# Ordinal measures and normality

## Ordinal level measurement can become interval level with assumed normality

__and__

**ordinal outcomes****some unvalidated measures**. If you run

__statistics on the ordinal variable and its distribution__

**skewness and kurtosis****meets the**(skewness and kurtosis statistics are

__assumption of normality__**less than an absolute value of 2.0**), then you can "

**upgrade**" the variable to a

**continuous level of measurement and analyze it using more powerful parametric statistics**.

This type of thinking is the reason that the

**SAT, ACT, GRE, MCAT, LSAT, and validated psychological instruments**are perceived at a continuous level. The scores yielded from these instruments, by definition, are

**not continuous because a "true zero" does not exist**. Scores from these tests are often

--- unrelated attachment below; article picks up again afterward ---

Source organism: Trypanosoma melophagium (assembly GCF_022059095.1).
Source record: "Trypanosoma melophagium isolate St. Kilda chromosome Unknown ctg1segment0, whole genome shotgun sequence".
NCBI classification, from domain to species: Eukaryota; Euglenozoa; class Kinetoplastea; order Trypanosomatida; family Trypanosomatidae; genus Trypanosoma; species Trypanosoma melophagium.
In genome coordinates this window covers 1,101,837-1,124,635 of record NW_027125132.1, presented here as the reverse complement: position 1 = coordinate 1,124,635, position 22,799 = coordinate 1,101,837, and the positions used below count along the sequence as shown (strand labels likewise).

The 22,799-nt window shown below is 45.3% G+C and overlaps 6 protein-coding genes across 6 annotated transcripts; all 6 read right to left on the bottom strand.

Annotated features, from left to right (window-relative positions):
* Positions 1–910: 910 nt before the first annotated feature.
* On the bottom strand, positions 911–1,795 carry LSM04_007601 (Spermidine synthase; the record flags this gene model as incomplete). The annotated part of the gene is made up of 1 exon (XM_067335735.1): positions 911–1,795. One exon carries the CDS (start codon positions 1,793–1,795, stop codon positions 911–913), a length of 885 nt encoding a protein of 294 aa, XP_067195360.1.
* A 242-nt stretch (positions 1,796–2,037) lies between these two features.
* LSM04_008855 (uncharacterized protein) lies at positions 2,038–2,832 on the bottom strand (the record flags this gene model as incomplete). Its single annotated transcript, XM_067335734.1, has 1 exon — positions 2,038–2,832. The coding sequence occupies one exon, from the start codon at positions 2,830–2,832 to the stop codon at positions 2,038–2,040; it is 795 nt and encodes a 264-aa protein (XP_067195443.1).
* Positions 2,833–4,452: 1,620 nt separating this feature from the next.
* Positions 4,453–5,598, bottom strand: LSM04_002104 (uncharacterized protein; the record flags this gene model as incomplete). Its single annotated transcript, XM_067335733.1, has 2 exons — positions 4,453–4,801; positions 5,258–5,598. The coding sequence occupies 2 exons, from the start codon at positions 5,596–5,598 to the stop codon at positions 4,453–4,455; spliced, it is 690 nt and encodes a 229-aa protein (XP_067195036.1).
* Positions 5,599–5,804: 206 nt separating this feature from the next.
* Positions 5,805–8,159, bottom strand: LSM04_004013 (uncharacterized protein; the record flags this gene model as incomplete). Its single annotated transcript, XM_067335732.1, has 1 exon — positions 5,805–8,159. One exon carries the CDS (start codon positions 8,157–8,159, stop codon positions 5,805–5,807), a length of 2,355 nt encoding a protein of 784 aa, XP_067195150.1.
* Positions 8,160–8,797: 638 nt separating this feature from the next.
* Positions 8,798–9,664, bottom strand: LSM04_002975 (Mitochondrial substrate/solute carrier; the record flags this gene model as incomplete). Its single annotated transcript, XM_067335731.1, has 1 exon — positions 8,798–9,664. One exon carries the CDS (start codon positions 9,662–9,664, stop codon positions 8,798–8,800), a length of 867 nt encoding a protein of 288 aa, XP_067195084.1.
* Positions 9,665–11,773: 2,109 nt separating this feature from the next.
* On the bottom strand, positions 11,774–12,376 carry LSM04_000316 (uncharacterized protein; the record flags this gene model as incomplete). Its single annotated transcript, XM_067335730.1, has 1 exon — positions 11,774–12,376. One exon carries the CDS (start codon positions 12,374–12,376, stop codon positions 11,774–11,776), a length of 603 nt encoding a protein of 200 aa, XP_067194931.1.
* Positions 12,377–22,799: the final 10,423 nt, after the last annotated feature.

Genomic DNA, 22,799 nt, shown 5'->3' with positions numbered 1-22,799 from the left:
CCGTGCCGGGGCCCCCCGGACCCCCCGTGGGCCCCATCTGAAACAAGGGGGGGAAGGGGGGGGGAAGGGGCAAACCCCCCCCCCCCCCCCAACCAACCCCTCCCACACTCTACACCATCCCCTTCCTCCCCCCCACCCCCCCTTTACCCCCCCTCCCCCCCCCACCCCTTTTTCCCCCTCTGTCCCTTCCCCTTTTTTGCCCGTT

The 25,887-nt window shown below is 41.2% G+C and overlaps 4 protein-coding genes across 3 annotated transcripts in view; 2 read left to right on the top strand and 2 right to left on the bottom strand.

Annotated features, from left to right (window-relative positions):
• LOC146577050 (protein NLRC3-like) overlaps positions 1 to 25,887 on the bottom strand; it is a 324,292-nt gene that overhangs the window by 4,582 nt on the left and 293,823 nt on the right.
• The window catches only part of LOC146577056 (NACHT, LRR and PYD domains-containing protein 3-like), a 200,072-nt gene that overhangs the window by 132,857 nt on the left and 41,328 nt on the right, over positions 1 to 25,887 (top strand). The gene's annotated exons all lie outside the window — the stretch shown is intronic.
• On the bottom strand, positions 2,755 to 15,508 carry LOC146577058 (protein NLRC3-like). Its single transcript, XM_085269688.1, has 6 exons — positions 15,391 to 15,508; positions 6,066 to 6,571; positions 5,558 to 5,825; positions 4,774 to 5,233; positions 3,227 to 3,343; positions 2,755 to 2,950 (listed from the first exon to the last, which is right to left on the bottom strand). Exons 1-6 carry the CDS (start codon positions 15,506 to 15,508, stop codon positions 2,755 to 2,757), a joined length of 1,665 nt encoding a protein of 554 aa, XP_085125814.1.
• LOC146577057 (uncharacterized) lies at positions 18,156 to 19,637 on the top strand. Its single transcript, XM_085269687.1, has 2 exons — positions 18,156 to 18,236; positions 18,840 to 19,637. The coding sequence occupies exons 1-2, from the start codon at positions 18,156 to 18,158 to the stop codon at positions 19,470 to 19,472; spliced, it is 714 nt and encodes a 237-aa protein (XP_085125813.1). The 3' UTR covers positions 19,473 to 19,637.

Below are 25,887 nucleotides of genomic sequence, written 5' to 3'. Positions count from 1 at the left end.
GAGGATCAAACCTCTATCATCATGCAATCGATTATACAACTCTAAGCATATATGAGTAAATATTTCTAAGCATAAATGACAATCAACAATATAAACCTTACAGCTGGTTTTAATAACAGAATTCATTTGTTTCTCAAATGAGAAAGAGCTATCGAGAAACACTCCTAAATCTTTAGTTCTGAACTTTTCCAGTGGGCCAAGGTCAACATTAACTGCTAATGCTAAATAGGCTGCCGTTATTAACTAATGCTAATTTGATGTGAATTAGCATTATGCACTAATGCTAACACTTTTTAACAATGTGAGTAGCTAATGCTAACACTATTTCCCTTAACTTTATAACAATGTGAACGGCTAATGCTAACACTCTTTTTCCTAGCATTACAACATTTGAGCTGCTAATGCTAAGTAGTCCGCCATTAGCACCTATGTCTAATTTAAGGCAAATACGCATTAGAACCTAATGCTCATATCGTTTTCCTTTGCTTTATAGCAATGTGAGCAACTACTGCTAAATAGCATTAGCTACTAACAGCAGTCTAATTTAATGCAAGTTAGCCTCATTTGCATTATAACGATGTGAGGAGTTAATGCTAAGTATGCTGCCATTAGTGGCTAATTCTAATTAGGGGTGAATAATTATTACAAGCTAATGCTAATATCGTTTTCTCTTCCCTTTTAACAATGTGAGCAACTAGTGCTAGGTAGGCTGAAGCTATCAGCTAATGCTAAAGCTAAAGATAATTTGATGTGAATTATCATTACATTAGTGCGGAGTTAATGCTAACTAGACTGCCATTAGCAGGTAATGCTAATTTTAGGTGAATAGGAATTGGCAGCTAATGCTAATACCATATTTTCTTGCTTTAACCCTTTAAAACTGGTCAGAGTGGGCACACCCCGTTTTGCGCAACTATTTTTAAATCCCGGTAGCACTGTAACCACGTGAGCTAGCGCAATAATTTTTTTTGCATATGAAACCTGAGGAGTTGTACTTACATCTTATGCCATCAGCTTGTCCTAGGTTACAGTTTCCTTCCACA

**norm- or criterion-referenced**to the population so that they can be interpreted in the correct context. Therefore, with the

**subjectivity and measurement error associated with classical test theory and item response theory**, the scores are actually

**ordinal**.

With that being said, if the survey instrument or ordinal outcome is

**used in the empirical literature ofte**

**n**and it

**meets the assumption of normality as per skewness and kurtosis statistics**, treat the ordinal variable as a continuous variable and run analyses using

**parametric statistics****(t-tests, ANOVA, regression)**versus

__non-parametric statistics__(Chi-square, Mann-Whitney U, Kruskal-Wallis, McNemar's, Wicoxon, Friedman's ANOVA, logistic regression).